Investigating the antimicrobial activity, cytotoxicity, and action mechanism of acylated and amidated derivatives of AurH1 antifungal peptide
BMC Microbiology volume 23, Article number: 332 (2023)
The increasing growth of microbial resistance threatens the health of human societies. Therefore, the discovery and design of new antibiotics seem necessary. Today, antimicrobial peptides (AMPs) are receiving attention due to their unique properties. In our previous studies, exclusive antifungal effects of AurH1, which is a truncated and modified form of Aurein1.2, were synthesized. In this study, AurH1 antifungal peptide was synthesized into acylated (Ac-AurH1) and amidated (AurH1-NH2) derivatives, and their antifungal activity, cytotoxicity, anticancer activity, hemolytic effects were investigated. Finally, the time- of killing, the action mechanism of amidated and acylated peptides, and the effects of salts and human serum on their antimicrobial potency were determined. All the results obtained about these peptides were compared with the AurH1 without chemical modifications.
The results showed that amidation at the C-terminal of AurH1 compared to acylation at the N-terminal of it can improve the antifungal properties and cytotoxicity of AurH1. The results showed that AurH1 amidation can maintain the antifungal activity of this peptide in the culture medium containing specific dilutions of human serum compared to the intact AurH1. Also, the amidation of the C-terminal of AurH1 could not affect the mechanism of action and its time -of killing.
As a result, the amidation of the C-terminal of the AurH1 is a suitable strategy to improve its antifungal properties and cytotoxicity. This modification can enhance its properties for animal studies.
In this century, the emergence and spread of antimicrobial resistance (AMR) is a severe threat to public health. This problem is related to the inappropriate and widespread use of common antibiotics in human and veterinary medicine [1, 2]. The increase in the prevalence of opportunistic fungal infections in the community and hospitals in recent years is very worrying because it causes high mortality, especially in patients with primary and acquired immunodeficiency such as HIV/AIDS, autoimmune patients, cancer patients, or transplant recipients . For example, after the rapid spread of COVID-19 in 2019, the rate of fatal fungal infections called Mucormycosis, popularly known as black fungus, increased significantly in the community due to the weakening of the immune system in patients with COVID-19 . However, the use of many existing antifungal compounds is limited due to high toxicity and side effects, ineffectiveness, and the prevalence of strains resistant to these antifungal compounds discovery and design of new antifungal drugs seem very necessary .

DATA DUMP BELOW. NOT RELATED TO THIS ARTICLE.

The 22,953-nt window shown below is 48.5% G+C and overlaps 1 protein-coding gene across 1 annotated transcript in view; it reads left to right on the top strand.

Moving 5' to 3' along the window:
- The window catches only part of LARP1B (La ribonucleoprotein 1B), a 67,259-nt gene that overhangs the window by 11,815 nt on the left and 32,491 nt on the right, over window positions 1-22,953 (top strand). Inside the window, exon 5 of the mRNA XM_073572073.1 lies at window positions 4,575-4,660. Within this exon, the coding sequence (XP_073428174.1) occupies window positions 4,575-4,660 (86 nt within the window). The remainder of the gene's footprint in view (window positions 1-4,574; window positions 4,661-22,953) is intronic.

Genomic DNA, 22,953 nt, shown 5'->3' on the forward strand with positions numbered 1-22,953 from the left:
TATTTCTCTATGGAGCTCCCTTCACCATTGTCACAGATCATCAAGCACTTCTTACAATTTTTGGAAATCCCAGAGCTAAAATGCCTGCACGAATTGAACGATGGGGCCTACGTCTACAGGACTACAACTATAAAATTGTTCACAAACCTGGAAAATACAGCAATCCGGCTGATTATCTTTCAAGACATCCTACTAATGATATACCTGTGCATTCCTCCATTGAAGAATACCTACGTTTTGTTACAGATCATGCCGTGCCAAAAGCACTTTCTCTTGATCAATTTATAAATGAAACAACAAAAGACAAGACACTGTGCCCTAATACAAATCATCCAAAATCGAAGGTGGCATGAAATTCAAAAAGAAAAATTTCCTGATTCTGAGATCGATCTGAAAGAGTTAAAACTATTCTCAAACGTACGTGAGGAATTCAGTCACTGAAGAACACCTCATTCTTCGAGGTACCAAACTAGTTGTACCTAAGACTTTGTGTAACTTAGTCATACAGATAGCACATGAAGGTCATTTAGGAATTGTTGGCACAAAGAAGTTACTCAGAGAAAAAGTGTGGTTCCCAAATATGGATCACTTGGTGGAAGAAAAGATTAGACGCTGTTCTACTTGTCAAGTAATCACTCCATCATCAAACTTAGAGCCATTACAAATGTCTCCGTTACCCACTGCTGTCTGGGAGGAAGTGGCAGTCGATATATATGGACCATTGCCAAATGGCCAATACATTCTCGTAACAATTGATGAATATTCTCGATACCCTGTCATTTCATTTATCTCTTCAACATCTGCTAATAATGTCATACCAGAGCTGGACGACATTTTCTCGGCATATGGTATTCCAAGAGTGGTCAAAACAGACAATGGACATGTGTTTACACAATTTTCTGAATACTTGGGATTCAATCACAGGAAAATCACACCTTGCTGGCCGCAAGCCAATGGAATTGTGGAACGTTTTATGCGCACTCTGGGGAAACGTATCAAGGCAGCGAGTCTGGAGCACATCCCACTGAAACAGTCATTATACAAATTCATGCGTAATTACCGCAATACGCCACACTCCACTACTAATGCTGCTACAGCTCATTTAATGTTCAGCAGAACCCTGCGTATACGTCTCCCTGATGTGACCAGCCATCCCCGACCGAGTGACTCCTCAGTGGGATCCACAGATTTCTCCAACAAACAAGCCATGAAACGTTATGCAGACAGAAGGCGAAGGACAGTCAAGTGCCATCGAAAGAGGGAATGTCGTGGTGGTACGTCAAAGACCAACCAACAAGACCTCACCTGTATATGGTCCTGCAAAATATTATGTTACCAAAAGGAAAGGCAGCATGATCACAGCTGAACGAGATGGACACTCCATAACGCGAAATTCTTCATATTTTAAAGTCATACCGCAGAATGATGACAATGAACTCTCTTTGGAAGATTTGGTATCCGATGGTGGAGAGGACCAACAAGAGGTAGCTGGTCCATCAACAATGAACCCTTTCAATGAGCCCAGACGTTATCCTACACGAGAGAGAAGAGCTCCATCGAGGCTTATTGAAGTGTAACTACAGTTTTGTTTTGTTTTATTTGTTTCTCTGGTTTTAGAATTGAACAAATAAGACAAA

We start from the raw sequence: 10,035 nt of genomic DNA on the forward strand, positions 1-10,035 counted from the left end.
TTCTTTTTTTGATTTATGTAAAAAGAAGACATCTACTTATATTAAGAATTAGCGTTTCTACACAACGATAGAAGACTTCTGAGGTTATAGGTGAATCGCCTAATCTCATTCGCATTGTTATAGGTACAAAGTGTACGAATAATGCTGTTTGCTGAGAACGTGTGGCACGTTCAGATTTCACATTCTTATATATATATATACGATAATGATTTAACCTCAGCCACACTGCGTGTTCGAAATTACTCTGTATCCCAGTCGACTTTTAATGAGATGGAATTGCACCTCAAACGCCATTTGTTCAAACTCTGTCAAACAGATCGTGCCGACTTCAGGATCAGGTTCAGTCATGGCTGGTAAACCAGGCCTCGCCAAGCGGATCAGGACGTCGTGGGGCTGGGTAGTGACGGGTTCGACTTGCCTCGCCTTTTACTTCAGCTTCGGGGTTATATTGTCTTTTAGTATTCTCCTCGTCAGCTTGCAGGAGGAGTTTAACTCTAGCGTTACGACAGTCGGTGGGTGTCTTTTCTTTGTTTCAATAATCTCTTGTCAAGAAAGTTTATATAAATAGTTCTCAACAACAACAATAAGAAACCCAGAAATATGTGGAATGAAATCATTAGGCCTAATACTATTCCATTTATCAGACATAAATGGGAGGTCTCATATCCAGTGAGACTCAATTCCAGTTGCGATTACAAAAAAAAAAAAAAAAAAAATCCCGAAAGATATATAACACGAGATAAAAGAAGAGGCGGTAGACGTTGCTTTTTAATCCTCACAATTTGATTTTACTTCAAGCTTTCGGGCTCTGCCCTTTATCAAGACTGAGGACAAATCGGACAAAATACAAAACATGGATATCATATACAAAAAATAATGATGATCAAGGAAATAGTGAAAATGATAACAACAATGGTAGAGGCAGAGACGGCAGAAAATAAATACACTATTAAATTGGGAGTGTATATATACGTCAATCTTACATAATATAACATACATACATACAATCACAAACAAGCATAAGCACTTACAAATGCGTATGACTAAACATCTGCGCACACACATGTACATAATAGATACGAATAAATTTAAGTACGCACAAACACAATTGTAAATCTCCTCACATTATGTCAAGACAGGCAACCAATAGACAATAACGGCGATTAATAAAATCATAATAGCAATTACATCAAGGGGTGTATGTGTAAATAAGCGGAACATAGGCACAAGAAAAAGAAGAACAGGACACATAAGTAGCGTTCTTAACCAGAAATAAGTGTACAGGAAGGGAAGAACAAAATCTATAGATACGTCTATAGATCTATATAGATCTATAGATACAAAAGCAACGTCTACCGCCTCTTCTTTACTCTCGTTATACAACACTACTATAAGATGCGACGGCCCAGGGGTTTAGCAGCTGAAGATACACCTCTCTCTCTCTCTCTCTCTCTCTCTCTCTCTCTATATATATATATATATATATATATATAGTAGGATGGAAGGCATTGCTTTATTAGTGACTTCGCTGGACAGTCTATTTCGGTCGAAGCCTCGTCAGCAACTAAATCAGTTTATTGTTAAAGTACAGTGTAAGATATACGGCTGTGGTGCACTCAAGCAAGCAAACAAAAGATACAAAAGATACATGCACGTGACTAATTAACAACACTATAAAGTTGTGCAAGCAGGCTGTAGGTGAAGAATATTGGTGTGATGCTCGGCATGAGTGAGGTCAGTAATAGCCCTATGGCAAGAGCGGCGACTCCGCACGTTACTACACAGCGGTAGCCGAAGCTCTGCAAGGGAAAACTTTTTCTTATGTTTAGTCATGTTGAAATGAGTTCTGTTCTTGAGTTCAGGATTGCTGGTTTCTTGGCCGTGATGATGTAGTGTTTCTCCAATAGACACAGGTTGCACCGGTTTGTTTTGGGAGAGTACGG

AMPs are molecules produced by the innate immune system of living organisms, and due to their promising properties, they are considered a suitable alternative to existing antifungal compounds . AMPs show a wide range of antimicrobial activities, including antibacterial, antifungal, antiviral, and anticancer, and also overcome microbial drug resistance. Other biological functions of AMPs include apoptosis induction, wound healing, and immune system modulation [7, 8]. Antifungal peptides (AFPs) are a subgroup of AMPs, most of which are amphipathic and lead to cell lysis by binding to the membrane of fungi. Other AFPs lead to pore formation and leakage of intracellular contents by interacting with the cell wall components . Also, some AFPs kill fungi by inhibiting the synthesis of some essential compounds of fungal cells, such as glucan and chitin molecules . Aurein is a group of cationic peptides derived from the secretions of skin glands of two Australian frogs named Litoria aurea or Litoria raniformis [6, 10]. These cationic peptides have a high affinity to the anionic membranes, including the membrane of cancer cells or microbial cell walls. Usually, this peptide interacts with the membrane on the surface and disturbs the integrity of the membrane depending on the concentration . The AurH1 is a new heptapeptide derived from the Aurein1.2, designed in 2019 by Madanchi et al. AurH1 has specific and exclusive fungicidal activity without toxic effects on Gram-positive and Gram-negative bacteria and human cells, while Aurein1.2 has both antifungal and antibacterial activity . The use of natural AMPs faces some challenges and problems like toxicity, instability, inflammation, sensitizing, and high cost of synthesis. Residue alterations and substitution, targeted truncation, and some modifications on these peptides based on computational methods and protein engineering strategies can be a way to overcome these limitations [12, 13]. However, chemical changes in peptides are another method of modifying their biological properties. Post-translational modifications are necessary for the antimicrobial activity of some AMPs. Also, chemical modification of AMPs can improve their properties, such as antimicrobial potency, cytotoxicity, and stability. The most common of these artificial chemical modifications are carboxy-amidation and N- N-terminal acylation. Amidation is a minor modification in which peptides terminate with an amide group (–NH2) instead of a carboxyl group (–COOH). N-terminal acylation of peptides is the chemical reaction in which an acyl group (R − C = O group such as fatty acid) is added to a primary amine group (NH2-) of peptides .